Ask China: Cultivating a cultural lifestyle
Updated 11:02, 28-Jun-2018

With the popularity of recent television shows “The Chinese Poetry Conference” and “The Readers,” it seems that Chinese people’s passion for culture is on the rise. But what has the country offered to meet the increasing demands of the people? How much help can one expect to get from society, if he or she is determined to embark on a voyage into the sea of culture?

Deputy Director Bai Xuehua from the Department of Public Culture at the Ministry of Culture spoke to CGTN to offer his answers. 

Printed books in contrast with digital device. /CFP Photo

Printed books in contrast with digital device. /CFP Photo

China has enacted a law to improve public services, which clarifies the government’s role in providing public cultural services to the people, said Bai. Under the law which took effect on March 1 this year, governments at all levels have to ensure that parts of their annual financial budgets as well as their working plans are allocated to providing public cultural services.

“China has been promoting such services by activities including national reading, national exercises, as well as popularization of art, science and law,” noted Bai.

When asked what kinds of facilities and resources the public cultural service systems have provided for the people, the director gave several well-known examples.

Printed books in digital era

Woman read at library. /CFP Photo

Woman read at library. /CFP Photo

Libraries are one of the most important and common facilities for providing public cultural services. As of 2015, China had already established 3,139 public libraries at areas above the county-level.

Despite e-reading becoming a worldwide trend, Bai explained that for public libraries, printed books could never be replaced.

He cited elderly people as an example, saying that it is almost impossible for them to completely embrace digital reading to the same extent as younger readers. Bai added that the same goes “for the juveniles as well,” saying that the digital books in poor quality might confuse teenagers.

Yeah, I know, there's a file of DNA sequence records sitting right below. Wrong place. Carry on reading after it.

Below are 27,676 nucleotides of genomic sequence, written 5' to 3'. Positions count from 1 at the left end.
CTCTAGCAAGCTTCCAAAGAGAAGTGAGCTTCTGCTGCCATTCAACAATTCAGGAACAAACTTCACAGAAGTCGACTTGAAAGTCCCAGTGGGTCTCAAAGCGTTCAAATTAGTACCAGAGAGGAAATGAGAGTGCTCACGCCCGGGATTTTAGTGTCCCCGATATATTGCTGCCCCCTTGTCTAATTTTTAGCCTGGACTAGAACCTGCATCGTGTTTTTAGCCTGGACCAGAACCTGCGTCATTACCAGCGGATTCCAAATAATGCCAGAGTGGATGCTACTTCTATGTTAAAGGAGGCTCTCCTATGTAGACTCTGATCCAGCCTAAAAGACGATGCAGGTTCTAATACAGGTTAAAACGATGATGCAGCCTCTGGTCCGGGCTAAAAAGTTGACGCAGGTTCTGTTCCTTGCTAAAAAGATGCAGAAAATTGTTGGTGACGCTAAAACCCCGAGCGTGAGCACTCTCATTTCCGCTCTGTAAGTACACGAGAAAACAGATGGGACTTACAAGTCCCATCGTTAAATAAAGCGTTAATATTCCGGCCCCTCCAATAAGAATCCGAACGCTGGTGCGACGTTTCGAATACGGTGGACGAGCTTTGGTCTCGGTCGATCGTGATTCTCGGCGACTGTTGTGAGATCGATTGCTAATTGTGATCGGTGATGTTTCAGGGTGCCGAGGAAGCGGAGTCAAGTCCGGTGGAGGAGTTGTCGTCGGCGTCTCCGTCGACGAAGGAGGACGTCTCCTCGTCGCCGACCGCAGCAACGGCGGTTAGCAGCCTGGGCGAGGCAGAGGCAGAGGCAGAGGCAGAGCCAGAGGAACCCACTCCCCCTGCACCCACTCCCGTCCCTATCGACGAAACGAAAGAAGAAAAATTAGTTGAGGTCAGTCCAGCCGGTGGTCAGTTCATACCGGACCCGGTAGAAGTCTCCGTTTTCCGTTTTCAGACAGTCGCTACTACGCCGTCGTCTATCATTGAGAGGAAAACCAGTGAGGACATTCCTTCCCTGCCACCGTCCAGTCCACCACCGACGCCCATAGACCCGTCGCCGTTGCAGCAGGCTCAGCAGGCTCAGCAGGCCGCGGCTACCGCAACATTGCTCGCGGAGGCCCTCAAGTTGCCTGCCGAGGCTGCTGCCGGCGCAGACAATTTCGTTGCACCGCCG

“The collections in public libraries have manifested core socialist values, which means they are irreplaceable in its functions of educating, inspiring and guiding the people,” noted Bai. 

Sharpen your eyes

Museums are equally significant in terms of public cultural services. China has over 3,800 museums above the county-level so far, still far behind when compared to other countries.

But Bai explained that the gaps between Chinese museums and their foreign counterparts mainly lie in the services they provide, as well as exhibition planning and organizing.

The director added that China has been catching up in those sectors. Citing several exhibitions featuring Chinese traditions and arts as examples, Bai said “all the people need is a pair of bright eyes, to discover and to learn.”

Tackling regional imbalance‍

“Equalization won’t work,” said Bai while addressing the problem of regional imbalances in cultural development and resources distribution.

While many residents in metropolises like Beijing, Shanghai and Guangzhou can choose between high-quality musical concerts and long-awaited plays, people in rural towns and villages may still be thrilled at the chance of watching outdoor cinema projections of movies that aired across the world maybe half a year ago.

Bai said differentiation is the right choice to solve that problem. Besides fulfilling people’s basic cultural demands, each area should adopt measures in accordance with their own development paths. 

The Ministry of Culture has been focusing on providing cultural resources to rural areas since 2015, and has invested three billion yuan (433.7 million US dollars) in only one year to provide cultural facilities.

Civil associations vs. government organizations

“The passion of the volunteers in the cultural sectors is incomparable,” Bai said, adding that “their problem is un-sustainability.”

The ministry’s solution to that is to institutionalize the management of volunteers, and to bring more organized civil associations into public cultural systems.

While enabling them to provide more professional services to the people, the civil associations could also become a “rival” for government organizations.

“If civil organizations are much better, why bother to be fixed on public libraries and cultural centers?” said Bai, indicating further deepening reforms in public cultural management.